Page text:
Figure 3. Illustrated the graphs of max, average, min, SD and skew of ETo (mm/day) of Xingping County from Table 3.

Figure 4. Illustrated the graphs of max, average, min, SD and skew of ETo (mm/day) of Wugong County from Table 4.

are refer to the maximum mean temperature for those months Figures 3 and 4.

We did the simple calibration used simple as the regression analyses between two stations Figure 5. The relation of reference evapotranspiration between two stations (Xingping & Wugong) are very closing from the result the correlation coefficient i.e., and.

4.2. Daily, Monthly and Annul Mean Values of

The daily values for every month through the time period (i.e. 1981-2009) were presented in Tables 5 and 6, as the model (software) results. Obviously, the maximum values of were occurred in may, June, July and August due to the highly temperature of those months. Figure 6 presents the mean annual reference evapotranspiration values estimated by The FAO Penman-Monteith method for the study area. The three straight lines refer to the average values of the the upper line explain the mean value of Wugong and the lower explain the values of Xingping, while the middle is the average values from both. From the trend line, the values of both stations, even the mean were indicating that the “” was increasing by recent years if exclude the first two years and the middle years of the length (1994 to 1997).

4.3. The Estimation of Crop Evapotranspiration

This simple model can be used for the study area to reasonably estimate reference crop evapotranspiration in our study. Evapotranspiration rates vary between plant species and also vary for different times of the year and different stages of plant growth. To account of these variations the reference evapotranspiration is multiplied by a crop factor to give a particular crop evapotranspiration as shown in Equation (4.1)


where: is the single crop coefficient, which averages crop transpiration and soil evaporation.

The crop factors have been determined by field experiments, and have been compiled and are provided for most crops by the FAO. As these are generalized, crop factors developed specifically for the study area were developed in 1991 by Xiaoling Su from Northwest Agricultural and Forestry University. Crop factors used in the study were compared to those available from the FAO, The length of growing season and crop factor were comparable and as shown in Figure 7.

The average monthly reference crop evapotranspiration for winter wheat, maize, rice/cotton and rapeseed crops in Xingping and Wugong for the irrigation period were presented in Table 7. Since this area is hot in summer and cold in winter and the different stage of crops, as the results, that the value of the reference crop evapotranspiration are increasing from January to May, and the maximum values are occurred between Jun to August, then start to decrease from September to December.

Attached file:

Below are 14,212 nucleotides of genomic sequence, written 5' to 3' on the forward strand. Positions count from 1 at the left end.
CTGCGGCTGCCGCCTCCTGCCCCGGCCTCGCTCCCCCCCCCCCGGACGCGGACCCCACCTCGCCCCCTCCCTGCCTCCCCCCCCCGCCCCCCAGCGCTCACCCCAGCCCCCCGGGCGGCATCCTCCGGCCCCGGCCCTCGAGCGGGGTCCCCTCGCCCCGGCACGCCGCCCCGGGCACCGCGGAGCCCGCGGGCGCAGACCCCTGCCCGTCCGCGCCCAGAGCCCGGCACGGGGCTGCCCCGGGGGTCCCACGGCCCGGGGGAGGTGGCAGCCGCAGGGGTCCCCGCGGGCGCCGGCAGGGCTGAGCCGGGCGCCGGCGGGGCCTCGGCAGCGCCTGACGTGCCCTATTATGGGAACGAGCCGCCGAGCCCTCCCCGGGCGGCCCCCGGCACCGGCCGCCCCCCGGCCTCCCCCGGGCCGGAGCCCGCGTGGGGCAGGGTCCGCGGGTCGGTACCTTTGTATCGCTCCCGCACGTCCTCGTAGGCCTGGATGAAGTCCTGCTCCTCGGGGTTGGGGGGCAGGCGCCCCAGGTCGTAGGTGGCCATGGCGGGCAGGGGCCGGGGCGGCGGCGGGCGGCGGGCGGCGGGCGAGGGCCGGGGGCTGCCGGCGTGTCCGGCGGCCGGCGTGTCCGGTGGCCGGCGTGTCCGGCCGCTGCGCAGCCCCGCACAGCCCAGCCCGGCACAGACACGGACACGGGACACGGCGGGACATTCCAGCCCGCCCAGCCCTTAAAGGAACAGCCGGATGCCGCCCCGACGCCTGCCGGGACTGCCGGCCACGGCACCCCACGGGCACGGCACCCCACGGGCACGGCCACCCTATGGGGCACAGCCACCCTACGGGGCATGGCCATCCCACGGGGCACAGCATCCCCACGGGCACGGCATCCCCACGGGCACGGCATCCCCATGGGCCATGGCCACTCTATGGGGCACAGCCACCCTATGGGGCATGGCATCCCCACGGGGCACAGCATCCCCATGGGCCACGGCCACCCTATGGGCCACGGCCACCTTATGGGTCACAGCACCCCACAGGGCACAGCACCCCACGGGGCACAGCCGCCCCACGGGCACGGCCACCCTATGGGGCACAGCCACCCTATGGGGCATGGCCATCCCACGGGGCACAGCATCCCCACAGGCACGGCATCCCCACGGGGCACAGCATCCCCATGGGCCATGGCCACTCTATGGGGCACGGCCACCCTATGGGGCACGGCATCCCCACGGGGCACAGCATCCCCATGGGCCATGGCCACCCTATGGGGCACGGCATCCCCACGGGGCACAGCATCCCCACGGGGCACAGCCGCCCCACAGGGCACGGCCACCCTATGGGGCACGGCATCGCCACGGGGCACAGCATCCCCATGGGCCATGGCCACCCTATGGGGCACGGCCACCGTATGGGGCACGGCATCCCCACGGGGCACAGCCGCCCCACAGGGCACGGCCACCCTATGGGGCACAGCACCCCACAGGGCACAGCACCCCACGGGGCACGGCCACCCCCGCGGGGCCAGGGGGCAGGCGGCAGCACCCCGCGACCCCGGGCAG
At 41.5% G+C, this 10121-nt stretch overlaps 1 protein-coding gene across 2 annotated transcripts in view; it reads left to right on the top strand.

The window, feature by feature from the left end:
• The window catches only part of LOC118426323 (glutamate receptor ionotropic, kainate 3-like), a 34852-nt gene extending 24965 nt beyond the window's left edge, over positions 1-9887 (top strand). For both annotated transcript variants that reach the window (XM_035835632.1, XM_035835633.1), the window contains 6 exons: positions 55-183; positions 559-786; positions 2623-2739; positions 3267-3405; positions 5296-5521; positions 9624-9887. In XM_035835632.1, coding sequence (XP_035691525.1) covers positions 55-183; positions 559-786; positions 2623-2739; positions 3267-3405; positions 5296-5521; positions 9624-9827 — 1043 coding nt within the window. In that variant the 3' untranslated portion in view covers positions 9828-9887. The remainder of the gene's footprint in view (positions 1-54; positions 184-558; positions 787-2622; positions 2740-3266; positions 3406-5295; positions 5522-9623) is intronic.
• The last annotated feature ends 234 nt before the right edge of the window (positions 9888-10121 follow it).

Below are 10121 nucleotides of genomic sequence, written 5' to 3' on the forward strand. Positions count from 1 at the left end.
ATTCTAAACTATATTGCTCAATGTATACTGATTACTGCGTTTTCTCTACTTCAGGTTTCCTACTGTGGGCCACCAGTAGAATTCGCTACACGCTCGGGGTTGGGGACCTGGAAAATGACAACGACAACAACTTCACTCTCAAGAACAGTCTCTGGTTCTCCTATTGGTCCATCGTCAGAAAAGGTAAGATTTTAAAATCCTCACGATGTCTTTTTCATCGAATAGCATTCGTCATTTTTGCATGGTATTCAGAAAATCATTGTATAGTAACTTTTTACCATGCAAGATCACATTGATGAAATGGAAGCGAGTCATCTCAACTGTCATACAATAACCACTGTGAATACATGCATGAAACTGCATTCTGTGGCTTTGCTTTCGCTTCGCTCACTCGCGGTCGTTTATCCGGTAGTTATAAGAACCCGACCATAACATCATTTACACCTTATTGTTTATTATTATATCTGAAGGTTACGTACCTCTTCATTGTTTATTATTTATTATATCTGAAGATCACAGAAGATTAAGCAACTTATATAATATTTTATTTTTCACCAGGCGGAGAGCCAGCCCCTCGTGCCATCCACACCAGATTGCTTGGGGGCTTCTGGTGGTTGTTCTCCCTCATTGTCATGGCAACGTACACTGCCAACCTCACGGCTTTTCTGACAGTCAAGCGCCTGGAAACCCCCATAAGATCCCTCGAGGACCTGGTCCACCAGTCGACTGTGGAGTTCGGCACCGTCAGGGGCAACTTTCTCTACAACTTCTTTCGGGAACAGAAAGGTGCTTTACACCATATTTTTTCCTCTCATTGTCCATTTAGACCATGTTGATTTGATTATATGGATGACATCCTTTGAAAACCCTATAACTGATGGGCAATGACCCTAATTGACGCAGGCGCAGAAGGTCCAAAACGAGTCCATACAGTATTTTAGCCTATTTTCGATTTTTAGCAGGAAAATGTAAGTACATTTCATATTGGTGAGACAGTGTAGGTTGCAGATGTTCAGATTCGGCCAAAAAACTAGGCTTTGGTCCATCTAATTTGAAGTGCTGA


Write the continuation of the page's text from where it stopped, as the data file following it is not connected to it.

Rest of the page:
5. Conclusion

The calculation procedures in this paper allow for estimation of as a preliminary for entering to develop groundwater of the area as the part of study plan of Numerical simulation of groundwater in this basin ( Baoyang irrigation area) using FAO Penman-Monteith method under all circumstances. The paper compares the reference evapotranspiration of two Counties based on the data from the (North West A&F University). It can be concluded that the mean values of throughout the period (1981-2009) in Xingping and Wugong, ranging

Table 2. Presents the annual parameters for two stations.

Table 3. Xingping (China)—monthly values: January 1981-December 2009, average (mm/day).

Table 4. Wugong (China)—monthly values: January 1981-December 2009, average (mm/day).

Table 5. Xingping (China)—monthly results: average (mm/day) January 1981-December 2009.

Table 6. Wugong (China)—monthly results: average (mm/day) January 1981-December 2009.

Table 7. Presents the total ETc in mm for winter wheat, maize, rice/cotton and rapeseed crops in Xingping and Wugong.

Figure 5. The relationship of Maximum ETo from Xing ping and Wu gong. X-axis illustrated the ETo in Xing ping, while Y-axis illustrated ETo of Wugong station.

Figure 6. The mean annual reference evapotranspiration.

Figure 7. Crop factors for different seasons and crops.

between 0.4 - 6.9 mm∙day−1, 0.4 - 6.7 mm∙day−1 and the average value is 2.6 mm∙day−1, 2.6 mm∙day−1 respectively. The maximum values are occurred in summer season (May, June and July). The annually values of ETo occurred in 1995 and 1997 as the higher one, that are refer to the maximum mean temperature for those months (i.e. the temperature is most sensitive parameters in this study). The correlation coefficient is very high. The daily values for every month through the time period (i.e. 1981-2009) were presented in Tables 5 and 6. The results of both stations were indicating that the “” was increasing by recent years. The average monthly reference crop evapotranspiration for winter wheat, maize, rice/cotton and rapeseed crops in Xingping and Wugong for the irrigation period were presented in Table 7.

6. Acknowledgements

For data sources, we thank the Shaanxi office of meteorological information through Northwest A&F University. We also wish to express our appreciation to Agronomy journal reviewers for their valuable comments and suggestions concerning this manuscript.